Over the last few days, Kenya's cricketers could only have felt that they were included in this World Cup purely to make up the numbers, and that their relative success somehow baffled the organisers. Comments about skewed points systems were bandied about, so much so that captain Steve Tikolo was actually needled enough to defend his side's presence in the Super Six - which, one may add, came about primarily on the back of one upset win, one no-show and spades of enthusiasm.

Against India in their first Super Six match, therefore, Steve Tikolo's men must have aimed first and foremost at rebutting the criticisms, at justifying their presence there - and it showed. After Tikolo opted to bat first - not, under the circumstances, the hardest decision he would have had to make that morning - Kenya's openers, like the cat in the adage, let "I dare not" wait upon "I would." Wide balls were watched rather than flirted with, full deliveries were worked rather than smacked, and the single was de rigeur.

But India's bowlers too did not seem to have the fire to winkle out obdurate batsmen, and Dinesh Mongia, Harbhajan Singh and Mohammad Kaif dropped catches on the rare occasions they were offered, so 75 first-wicket runs were added with the painstaking care of old women before Ravindu Shah (34, 52b, 3x4) got himself out. Rushing down the wicket even as Otieno declined a single, Shah tried unsuccessfully to beat Zaheer Khan's direct hit back to his end and blew his top at an Otieno frankly undeserving of it before exiting stage left.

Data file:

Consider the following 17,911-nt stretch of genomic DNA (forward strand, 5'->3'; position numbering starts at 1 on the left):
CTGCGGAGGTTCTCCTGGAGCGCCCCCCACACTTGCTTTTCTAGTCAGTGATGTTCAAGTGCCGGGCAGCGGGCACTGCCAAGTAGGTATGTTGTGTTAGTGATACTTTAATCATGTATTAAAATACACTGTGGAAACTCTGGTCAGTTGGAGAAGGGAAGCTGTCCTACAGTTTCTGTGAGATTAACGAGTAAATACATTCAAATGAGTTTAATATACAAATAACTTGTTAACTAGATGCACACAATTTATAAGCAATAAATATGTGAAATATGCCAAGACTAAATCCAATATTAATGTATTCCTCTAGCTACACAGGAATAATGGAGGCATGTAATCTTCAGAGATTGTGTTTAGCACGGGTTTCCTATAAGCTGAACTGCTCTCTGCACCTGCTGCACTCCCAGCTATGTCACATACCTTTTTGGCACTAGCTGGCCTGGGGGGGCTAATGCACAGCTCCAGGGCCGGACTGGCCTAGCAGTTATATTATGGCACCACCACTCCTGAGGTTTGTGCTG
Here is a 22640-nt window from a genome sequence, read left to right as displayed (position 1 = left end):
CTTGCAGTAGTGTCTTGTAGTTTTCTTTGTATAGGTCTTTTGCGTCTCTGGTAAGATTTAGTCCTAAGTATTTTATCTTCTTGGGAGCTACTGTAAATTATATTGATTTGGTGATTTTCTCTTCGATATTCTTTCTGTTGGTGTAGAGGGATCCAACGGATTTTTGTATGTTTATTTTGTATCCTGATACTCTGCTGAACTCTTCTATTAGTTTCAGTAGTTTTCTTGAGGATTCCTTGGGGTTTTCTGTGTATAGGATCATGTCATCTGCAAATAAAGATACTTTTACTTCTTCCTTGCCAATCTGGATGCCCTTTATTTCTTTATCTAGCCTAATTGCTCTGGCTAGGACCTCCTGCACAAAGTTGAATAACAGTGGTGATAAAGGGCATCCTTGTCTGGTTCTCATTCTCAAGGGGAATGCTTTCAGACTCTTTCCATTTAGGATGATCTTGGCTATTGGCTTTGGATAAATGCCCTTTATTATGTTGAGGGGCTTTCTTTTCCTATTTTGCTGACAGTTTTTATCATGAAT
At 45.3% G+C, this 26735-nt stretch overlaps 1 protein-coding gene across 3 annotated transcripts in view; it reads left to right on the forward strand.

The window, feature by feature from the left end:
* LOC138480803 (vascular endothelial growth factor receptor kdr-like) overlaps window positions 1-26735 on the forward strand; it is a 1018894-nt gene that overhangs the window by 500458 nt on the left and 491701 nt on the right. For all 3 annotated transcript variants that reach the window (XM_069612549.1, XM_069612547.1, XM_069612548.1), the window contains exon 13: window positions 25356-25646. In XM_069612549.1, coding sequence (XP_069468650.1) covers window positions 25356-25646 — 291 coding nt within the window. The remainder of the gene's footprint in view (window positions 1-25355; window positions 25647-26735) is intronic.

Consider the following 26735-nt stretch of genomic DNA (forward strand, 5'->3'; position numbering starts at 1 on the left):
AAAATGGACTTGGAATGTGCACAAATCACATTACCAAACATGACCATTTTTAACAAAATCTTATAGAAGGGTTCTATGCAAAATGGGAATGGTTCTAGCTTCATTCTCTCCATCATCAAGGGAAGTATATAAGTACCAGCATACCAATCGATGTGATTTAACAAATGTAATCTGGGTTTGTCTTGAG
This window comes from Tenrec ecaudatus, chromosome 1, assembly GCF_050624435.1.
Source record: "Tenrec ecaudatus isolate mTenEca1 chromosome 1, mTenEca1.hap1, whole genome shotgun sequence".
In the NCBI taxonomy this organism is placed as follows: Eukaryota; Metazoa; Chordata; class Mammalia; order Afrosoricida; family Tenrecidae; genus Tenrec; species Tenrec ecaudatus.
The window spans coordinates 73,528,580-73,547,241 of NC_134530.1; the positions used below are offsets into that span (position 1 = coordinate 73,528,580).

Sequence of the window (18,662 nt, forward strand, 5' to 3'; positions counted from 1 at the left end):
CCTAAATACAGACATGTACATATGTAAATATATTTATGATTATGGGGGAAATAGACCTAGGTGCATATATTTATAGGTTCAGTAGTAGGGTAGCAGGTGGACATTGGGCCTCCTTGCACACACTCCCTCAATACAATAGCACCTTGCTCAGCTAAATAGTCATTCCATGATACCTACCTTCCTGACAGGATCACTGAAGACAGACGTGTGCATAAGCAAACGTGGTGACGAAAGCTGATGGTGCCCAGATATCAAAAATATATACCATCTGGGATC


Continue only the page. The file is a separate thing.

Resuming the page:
Steve Tikolo perished in a rush of blood, heaving Harbhajan Singh down square leg's throat, but Thomas Odoyo (32, 55b, 2x4) joined Otieno in a 76-run stand, the spine of the Kenyan innings. It was slow work but important nevertheless, and when first Otieno, making a steady 79 off 134 balls (6x4, 2x6), and then Obuya fell in quick succession, Kenya's middle-order were ideally placed to have a bit of a slog and inflate the total.

As it turned out, only Maurice Odumbe (34 n.o., 24b, 2x4) could make any use of the remaining deliveries, because Javagal Srinath returned to bowl with experience and wile to pick two wickets and stunt the Kenyan slog, keeping them down to 225 for six in their allotted 50.

That looked about 150 too many when India were 24 for three and Kenya's cricketers were jigging for all they were worth. First Virender Sehwag experimented with a neither-forward-nor-back stroke and was caught well by Tikolo at second slip. Not three overs later, Tendulkar flicked Martin Suji uppishly and was caught by his brother Tony at leg-gully, sending his teammates into a celebratory huddle that fairly shook with paroxysms of glee.

Mohammad Kaif was soon leg-before, and when Collins Obuya was flighting and turning the ball like a dream, it looked like Sri Lanka all over again. But Sourav Ganguly and Rahul Dravid (32, 73b, 3x4) resurrected the innings to some extent before Yuvraj Singh replaced the Indian vice-captain at the crease.

Yuvraj's see-ball-will-thump policy worked particularly well against part-time off-spinners Odumbe and Tikolo, and soon enough against Obuya as well. Suddenly the boundary seemed much closer, the outfield much faster, and the bowlers much less menacing. His unbeaten innings of 58 off 64 balls, moreover, allowed Ganguly (107 n.o., 120b, 11x4, 2x6) to play pressure-free at the other end, and the Indian captain obligingly chalked up his 21st one-day century, a knock of exemplary comfort and composure.

If both teams had to set a realistic target for themselves before the game, chances are that both those targets would have been achieved by the end of India's 47.5 overs. India would have looked to win, to avoid an upset at any rate, and they were not to be denied in that. Kenya, for their part, would have loved a triumph, but in its absence, they would have just wanted to play determined, bloody-minded cricket, and that they did - about as win-win as a limited-overs contest, without actually becoming a tied match, can possibly get.